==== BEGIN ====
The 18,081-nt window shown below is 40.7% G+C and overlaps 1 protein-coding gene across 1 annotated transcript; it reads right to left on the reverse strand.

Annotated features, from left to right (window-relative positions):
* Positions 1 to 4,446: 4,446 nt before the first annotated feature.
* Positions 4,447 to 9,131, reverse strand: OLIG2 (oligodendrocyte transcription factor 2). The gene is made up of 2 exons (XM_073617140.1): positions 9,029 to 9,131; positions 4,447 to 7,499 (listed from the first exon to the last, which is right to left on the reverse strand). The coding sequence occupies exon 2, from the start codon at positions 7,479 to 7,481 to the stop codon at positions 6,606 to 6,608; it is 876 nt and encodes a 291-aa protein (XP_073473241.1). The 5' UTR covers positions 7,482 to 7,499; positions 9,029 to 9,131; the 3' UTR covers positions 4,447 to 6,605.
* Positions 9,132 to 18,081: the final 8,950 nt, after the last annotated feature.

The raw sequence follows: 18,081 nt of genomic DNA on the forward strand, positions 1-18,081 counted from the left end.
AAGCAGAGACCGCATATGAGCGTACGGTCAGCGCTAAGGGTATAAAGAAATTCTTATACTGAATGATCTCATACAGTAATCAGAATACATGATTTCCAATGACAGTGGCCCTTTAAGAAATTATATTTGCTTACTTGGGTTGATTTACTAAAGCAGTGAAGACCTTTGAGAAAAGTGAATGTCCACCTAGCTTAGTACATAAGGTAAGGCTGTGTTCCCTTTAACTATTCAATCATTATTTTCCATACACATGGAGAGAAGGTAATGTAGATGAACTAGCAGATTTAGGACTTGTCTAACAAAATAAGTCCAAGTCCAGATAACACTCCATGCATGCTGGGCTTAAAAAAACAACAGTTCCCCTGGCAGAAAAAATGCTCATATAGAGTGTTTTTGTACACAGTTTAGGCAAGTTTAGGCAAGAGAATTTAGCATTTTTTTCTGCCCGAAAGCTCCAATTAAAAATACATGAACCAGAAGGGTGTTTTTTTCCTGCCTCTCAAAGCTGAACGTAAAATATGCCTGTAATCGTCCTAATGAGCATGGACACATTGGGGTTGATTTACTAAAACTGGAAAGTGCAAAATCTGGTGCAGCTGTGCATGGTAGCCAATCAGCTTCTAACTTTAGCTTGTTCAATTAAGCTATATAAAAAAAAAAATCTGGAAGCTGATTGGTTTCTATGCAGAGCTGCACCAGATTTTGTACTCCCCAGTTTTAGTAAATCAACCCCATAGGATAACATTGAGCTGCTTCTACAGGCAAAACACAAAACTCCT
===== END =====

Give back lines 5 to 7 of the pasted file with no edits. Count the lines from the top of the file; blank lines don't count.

* Positions 9,132 to 18,081: the final 8,950 nt, after the last annotated feature.

The raw sequence follows: 18,081 nt of genomic DNA on the forward strand, positions 1-18,081 counted from the left end.
AAGCAGAGACCGCATATGAGCGTACGGTCAGCGCTAAGGGTATAAAGAAATTCTTATACTGAATGATCTCATACAGTAATCAGAATACATGATTTCCAATGACAGTGGCCCTTTAAGAAATTATATTTGCTTACTTGGGTTGATTTACTAAAGCAGTGAAGACCTTTGAGAAAAGTGAATGTCCACCTAGCTTAGTACATAAGGTAAGGCTGTGTTCCCTTTAACTATTCAATCATTATTTTCCATACACATGGAGAGAAGGTAATGTAGATGAACTAGCAGATTTAGGACTTGTCTAACAAAATAAGTCCAAGTCCAGATAACACTCCATGCATGCTGGGCTTAAAAAAACAACAGTTCCCCTGGCAGAAAAAATGCTCATATAGAGTGTTTTTGTACACAGTTTAGGCAAGTTTAGGCAAGAGAATTTAGCATTTTTTTCTGCCCGAAAGCTCCAATTAAAAATACATGAACCAGAAGGGTGTTTTTTTCCTGCCTCTCAAAGCTGAACGTAAAATATGCCTGTAATCGTCCTAATGAGCATGGACACATTGGGGTTGATTTACTAAAACTGGAAAGTGCAAAATCTGGTGCAGCTGTGCATGGTAGCCAATCAGCTTCTAACTTTAGCTTGTTCAATTAAGCTATATAAAAAAAAAAATCTGGAAGCTGATTGGTTTCTATGCAGAGCTGCACCAGATTTTGTACTCCCCAGTTTTAGTAAATCAACCCCATAGGATAACATTGAGCTGCTTCTACAGGCAAAACACAAAACTCCT